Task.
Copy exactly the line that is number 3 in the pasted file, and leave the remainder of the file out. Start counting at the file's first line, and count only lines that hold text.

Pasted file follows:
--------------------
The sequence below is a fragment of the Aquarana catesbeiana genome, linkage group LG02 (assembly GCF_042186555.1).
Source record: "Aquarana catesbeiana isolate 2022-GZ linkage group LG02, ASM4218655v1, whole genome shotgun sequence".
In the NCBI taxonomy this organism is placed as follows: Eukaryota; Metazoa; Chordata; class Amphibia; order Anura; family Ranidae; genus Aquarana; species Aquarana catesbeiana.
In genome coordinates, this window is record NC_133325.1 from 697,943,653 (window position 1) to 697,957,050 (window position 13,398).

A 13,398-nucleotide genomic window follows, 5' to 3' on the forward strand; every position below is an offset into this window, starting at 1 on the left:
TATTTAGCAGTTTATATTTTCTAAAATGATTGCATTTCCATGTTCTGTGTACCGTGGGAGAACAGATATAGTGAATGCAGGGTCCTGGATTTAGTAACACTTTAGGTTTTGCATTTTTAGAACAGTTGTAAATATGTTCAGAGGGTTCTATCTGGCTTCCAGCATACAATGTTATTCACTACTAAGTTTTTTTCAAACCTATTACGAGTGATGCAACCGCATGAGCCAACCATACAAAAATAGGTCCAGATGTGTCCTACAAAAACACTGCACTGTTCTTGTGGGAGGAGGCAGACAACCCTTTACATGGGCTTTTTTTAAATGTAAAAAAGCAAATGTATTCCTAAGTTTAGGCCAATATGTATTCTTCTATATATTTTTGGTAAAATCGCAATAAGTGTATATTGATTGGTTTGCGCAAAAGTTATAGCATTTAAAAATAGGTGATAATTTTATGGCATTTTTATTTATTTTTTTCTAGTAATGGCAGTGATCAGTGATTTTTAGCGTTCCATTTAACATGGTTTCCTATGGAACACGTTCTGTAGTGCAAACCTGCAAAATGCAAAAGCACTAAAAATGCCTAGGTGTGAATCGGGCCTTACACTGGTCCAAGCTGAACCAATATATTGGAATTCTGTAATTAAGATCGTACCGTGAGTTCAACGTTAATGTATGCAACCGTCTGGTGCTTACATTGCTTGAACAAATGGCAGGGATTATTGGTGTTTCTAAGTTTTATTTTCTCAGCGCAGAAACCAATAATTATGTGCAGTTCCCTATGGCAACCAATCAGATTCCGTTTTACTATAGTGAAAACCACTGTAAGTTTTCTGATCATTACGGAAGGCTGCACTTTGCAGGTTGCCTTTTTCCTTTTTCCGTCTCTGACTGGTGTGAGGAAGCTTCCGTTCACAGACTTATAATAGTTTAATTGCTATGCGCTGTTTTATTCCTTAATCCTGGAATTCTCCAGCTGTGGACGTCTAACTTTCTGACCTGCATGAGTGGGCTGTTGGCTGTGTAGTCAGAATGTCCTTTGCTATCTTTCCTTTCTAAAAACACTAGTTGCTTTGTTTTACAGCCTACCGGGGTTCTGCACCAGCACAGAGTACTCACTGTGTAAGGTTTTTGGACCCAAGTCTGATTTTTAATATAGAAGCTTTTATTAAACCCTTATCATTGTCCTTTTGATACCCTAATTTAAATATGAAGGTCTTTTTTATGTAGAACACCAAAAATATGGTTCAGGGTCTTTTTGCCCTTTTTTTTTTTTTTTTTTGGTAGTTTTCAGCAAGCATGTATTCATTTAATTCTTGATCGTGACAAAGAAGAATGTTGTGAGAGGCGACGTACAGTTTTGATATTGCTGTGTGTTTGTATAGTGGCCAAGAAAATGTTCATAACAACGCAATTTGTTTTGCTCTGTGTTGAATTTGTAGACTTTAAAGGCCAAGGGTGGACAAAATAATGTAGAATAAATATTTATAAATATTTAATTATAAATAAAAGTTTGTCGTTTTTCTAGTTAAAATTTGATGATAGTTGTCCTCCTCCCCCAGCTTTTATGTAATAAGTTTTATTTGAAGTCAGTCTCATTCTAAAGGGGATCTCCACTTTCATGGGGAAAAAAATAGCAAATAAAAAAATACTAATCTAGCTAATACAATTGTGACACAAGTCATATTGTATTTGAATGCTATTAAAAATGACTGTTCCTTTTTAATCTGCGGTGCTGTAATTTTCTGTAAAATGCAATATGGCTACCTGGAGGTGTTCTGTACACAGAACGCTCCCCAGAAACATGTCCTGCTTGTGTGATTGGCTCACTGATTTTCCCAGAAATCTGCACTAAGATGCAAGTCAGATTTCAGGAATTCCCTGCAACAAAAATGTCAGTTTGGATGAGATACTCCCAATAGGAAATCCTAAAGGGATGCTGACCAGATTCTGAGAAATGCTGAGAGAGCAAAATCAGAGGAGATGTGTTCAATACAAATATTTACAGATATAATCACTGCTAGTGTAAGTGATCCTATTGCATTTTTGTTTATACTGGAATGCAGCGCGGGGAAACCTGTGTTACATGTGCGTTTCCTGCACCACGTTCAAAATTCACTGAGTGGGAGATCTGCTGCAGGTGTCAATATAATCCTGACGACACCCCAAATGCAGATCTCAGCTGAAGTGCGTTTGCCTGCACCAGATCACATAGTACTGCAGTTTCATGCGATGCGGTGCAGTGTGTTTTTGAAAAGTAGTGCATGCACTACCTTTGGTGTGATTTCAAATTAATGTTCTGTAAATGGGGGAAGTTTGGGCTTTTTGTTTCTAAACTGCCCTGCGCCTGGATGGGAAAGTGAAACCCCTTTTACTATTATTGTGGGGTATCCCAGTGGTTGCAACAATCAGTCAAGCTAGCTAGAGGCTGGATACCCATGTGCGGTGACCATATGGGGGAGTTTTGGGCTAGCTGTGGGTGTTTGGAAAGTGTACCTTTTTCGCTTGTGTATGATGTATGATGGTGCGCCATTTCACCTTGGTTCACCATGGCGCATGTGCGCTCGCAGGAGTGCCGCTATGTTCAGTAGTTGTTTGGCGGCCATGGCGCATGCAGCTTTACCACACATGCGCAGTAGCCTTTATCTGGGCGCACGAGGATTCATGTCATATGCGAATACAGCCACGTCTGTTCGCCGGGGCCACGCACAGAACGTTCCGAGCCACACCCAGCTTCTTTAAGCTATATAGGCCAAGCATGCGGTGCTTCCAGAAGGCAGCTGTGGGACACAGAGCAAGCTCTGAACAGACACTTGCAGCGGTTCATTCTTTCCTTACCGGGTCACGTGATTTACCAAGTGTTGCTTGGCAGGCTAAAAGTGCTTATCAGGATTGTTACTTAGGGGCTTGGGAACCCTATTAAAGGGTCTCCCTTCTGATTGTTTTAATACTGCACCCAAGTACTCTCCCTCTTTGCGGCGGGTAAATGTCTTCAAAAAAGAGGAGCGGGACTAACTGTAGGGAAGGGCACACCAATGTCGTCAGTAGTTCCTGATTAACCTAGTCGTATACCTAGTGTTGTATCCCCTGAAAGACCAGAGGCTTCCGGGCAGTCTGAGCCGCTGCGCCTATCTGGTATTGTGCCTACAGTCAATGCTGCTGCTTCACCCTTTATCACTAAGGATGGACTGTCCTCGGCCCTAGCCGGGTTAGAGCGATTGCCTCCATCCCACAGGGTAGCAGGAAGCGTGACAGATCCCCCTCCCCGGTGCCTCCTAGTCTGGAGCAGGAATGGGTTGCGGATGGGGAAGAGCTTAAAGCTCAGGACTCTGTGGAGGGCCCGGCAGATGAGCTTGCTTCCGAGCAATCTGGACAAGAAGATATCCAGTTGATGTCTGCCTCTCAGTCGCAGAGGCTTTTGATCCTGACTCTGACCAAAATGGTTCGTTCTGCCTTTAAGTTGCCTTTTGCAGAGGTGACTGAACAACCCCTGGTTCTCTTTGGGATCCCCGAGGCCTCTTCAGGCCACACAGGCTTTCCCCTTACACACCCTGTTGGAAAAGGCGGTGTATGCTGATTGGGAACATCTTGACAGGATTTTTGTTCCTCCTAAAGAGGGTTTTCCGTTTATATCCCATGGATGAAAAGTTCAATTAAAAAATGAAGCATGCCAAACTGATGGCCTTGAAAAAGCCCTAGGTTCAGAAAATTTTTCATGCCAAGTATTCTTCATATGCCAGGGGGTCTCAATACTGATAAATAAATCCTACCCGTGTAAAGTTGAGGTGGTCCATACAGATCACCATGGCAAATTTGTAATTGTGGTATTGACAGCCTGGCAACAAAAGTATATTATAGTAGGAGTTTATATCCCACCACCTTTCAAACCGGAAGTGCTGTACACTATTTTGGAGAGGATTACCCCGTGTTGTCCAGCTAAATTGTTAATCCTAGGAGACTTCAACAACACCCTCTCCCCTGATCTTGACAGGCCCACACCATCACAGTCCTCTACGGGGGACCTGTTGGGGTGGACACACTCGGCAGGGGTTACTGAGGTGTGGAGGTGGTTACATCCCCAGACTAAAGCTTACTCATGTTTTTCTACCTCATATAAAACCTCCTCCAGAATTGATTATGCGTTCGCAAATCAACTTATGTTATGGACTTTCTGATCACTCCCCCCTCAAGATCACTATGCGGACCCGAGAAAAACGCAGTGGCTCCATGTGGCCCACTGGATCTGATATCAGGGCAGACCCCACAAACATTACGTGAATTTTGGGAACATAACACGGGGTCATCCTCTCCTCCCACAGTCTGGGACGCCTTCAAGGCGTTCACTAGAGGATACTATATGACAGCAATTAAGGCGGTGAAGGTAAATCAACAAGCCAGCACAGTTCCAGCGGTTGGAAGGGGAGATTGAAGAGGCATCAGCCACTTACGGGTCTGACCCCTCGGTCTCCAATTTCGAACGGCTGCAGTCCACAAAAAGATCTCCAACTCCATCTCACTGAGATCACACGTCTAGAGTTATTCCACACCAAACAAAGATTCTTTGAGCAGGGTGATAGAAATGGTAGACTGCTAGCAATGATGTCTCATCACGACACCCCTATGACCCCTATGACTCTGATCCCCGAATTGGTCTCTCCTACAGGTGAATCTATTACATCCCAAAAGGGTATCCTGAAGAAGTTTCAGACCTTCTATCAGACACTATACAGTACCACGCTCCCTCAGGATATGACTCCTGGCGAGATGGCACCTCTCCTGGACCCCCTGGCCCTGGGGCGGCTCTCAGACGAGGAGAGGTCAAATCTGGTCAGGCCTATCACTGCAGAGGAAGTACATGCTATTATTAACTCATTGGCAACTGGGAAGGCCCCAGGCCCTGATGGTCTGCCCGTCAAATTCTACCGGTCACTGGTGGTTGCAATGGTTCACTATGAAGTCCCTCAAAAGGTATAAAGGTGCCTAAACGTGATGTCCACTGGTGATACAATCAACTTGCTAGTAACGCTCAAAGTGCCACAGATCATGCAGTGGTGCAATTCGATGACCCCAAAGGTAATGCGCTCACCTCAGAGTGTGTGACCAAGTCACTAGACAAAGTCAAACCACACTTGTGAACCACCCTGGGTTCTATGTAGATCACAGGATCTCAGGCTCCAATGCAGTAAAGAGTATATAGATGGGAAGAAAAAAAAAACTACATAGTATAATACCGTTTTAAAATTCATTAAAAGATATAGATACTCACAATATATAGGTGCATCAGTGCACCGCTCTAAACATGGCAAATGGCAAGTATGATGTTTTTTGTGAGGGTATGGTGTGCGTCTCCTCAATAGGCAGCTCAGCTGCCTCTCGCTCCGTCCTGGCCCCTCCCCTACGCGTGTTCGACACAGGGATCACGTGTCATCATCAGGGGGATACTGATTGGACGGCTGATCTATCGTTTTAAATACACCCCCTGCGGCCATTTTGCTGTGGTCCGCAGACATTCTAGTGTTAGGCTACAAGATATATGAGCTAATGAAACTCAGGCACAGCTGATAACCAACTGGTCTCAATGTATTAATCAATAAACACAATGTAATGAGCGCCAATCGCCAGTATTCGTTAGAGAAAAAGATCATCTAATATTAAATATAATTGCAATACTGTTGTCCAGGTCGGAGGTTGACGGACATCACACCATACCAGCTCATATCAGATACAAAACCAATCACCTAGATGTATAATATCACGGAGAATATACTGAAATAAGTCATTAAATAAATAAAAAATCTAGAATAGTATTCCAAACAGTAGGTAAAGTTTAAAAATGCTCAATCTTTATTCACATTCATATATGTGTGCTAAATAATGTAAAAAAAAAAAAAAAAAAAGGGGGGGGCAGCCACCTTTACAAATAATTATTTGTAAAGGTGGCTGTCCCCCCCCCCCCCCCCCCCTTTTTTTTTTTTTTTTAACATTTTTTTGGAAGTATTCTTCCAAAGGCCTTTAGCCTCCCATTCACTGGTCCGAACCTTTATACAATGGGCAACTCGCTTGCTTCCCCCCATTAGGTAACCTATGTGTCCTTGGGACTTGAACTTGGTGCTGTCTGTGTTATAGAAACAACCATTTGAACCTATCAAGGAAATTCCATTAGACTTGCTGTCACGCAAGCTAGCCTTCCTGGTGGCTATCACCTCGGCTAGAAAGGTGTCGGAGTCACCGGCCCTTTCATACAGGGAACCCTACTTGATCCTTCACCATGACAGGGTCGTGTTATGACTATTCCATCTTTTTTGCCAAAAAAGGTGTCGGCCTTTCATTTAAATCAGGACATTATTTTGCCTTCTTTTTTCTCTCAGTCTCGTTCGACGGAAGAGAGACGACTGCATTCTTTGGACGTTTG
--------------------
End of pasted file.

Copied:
In the NCBI taxonomy this organism is placed as follows: Eukaryota; Metazoa; Chordata; class Amphibia; order Anura; family Ranidae; genus Aquarana; species Aquarana catesbeiana.